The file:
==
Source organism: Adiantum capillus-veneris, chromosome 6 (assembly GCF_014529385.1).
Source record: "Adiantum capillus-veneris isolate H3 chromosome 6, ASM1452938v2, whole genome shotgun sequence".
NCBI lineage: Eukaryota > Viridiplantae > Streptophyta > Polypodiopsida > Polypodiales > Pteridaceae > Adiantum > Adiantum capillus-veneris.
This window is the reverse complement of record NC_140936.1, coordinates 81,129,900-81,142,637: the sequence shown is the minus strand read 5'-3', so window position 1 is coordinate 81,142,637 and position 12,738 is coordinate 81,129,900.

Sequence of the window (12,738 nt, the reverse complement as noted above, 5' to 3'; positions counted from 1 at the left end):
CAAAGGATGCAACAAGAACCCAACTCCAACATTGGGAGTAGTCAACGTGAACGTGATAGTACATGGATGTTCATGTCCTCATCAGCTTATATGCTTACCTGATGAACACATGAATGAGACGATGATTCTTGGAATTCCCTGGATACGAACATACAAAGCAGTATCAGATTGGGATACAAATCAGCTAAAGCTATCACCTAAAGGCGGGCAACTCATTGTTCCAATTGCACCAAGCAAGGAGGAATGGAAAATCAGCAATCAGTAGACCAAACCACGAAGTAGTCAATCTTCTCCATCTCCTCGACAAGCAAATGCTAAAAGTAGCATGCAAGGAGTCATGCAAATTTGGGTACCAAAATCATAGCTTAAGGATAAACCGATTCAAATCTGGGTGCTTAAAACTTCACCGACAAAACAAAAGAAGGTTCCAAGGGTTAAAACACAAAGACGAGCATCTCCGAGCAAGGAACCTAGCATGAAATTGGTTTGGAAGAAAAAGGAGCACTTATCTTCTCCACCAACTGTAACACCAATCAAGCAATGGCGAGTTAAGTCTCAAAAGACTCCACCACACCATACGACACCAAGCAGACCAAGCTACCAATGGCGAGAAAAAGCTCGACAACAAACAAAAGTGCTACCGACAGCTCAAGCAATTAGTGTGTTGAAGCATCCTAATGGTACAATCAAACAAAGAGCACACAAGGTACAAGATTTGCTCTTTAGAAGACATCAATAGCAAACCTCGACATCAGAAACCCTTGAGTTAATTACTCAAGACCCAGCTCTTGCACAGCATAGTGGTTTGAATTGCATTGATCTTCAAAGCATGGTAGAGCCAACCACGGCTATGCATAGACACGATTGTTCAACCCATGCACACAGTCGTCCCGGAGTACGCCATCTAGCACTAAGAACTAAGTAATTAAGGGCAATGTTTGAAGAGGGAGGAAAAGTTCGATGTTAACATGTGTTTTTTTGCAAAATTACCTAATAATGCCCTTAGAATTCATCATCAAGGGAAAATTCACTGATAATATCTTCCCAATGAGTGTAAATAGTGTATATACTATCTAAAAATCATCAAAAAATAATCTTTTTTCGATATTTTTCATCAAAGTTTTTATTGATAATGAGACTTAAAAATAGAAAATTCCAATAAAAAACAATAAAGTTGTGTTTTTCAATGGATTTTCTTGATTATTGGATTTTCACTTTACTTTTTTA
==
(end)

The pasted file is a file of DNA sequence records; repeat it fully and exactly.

Source organism: Adiantum capillus-veneris, chromosome 6 (assembly GCF_014529385.1).
Source record: "Adiantum capillus-veneris isolate H3 chromosome 6, ASM1452938v2, whole genome shotgun sequence".
NCBI lineage: Eukaryota > Viridiplantae > Streptophyta > Polypodiopsida > Polypodiales > Pteridaceae > Adiantum > Adiantum capillus-veneris.
This window is the reverse complement of record NC_140936.1, coordinates 81,129,900-81,142,637: the sequence shown is the minus strand read 5'-3', so window position 1 is coordinate 81,142,637 and position 12,738 is coordinate 81,129,900.

Sequence of the window (12,738 nt, the reverse complement as noted above, 5' to 3'; positions counted from 1 at the left end):
CAAAGGATGCAACAAGAACCCAACTCCAACATTGGGAGTAGTCAACGTGAACGTGATAGTACATGGATGTTCATGTCCTCATCAGCTTATATGCTTACCTGATGAACACATGAATGAGACGATGATTCTTGGAATTCCCTGGATACGAACATACAAAGCAGTATCAGATTGGGATACAAATCAGCTAAAGCTATCACCTAAAGGCGGGCAACTCATTGTTCCAATTGCACCAAGCAAGGAGGAATGGAAAATCAGCAATCAGTAGACCAAACCACGAAGTAGTCAATCTTCTCCATCTCCTCGACAAGCAAATGCTAAAAGTAGCATGCAAGGAGTCATGCAAATTTGGGTACCAAAATCATAGCTTAAGGATAAACCGATTCAAATCTGGGTGCTTAAAACTTCACCGACAAAACAAAAGAAGGTTCCAAGGGTTAAAACACAAAGACGAGCATCTCCGAGCAAGGAACCTAGCATGAAATTGGTTTGGAAGAAAAAGGAGCACTTATCTTCTCCACCAACTGTAACACCAATCAAGCAATGGCGAGTTAAGTCTCAAAAGACTCCACCACACCATACGACACCAAGCAGACCAAGCTACCAATGGCGAGAAAAAGCTCGACAACAAACAAAAGTGCTACCGACAGCTCAAGCAATTAGTGTGTTGAAGCATCCTAATGGTACAATCAAACAAAGAGCACACAAGGTACAAGATTTGCTCTTTAGAAGACATCAATAGCAAACCTCGACATCAGAAACCCTTGAGTTAATTACTCAAGACCCAGCTCTTGCACAGCATAGTGGTTTGAATTGCATTGATCTTCAAAGCATGGTAGAGCCAACCACGGCTATGCATAGACACGATTGTTCAACCCATGCACACAGTCGTCCCGGAGTACGCCATCTAGCACTAAGAACTAAGTAATTAAGGGCAATGTTTGAAGAGGGAGGAAAAGTTCGATGTTAACATGTGTTTTTTTGCAAAATTACCTAATAATGCCCTTAGAATTCATCATCAAGGGAAAATTCACTGATAATATCTTCCCAATGAGTGTAAATAGTGTATATACTATCTAAAAATCATCAAAAAATAATCTTTTTTCGATATTTTTCATCAAAGTTTTTATTGATAATGAGACTTAAAAATAGAAAATTCCAATAAAAAACAATAAAGTTGTGTTTTTCAATGGATTTTCTTGATTATTGGATTTTCACTTTACTTTTTTA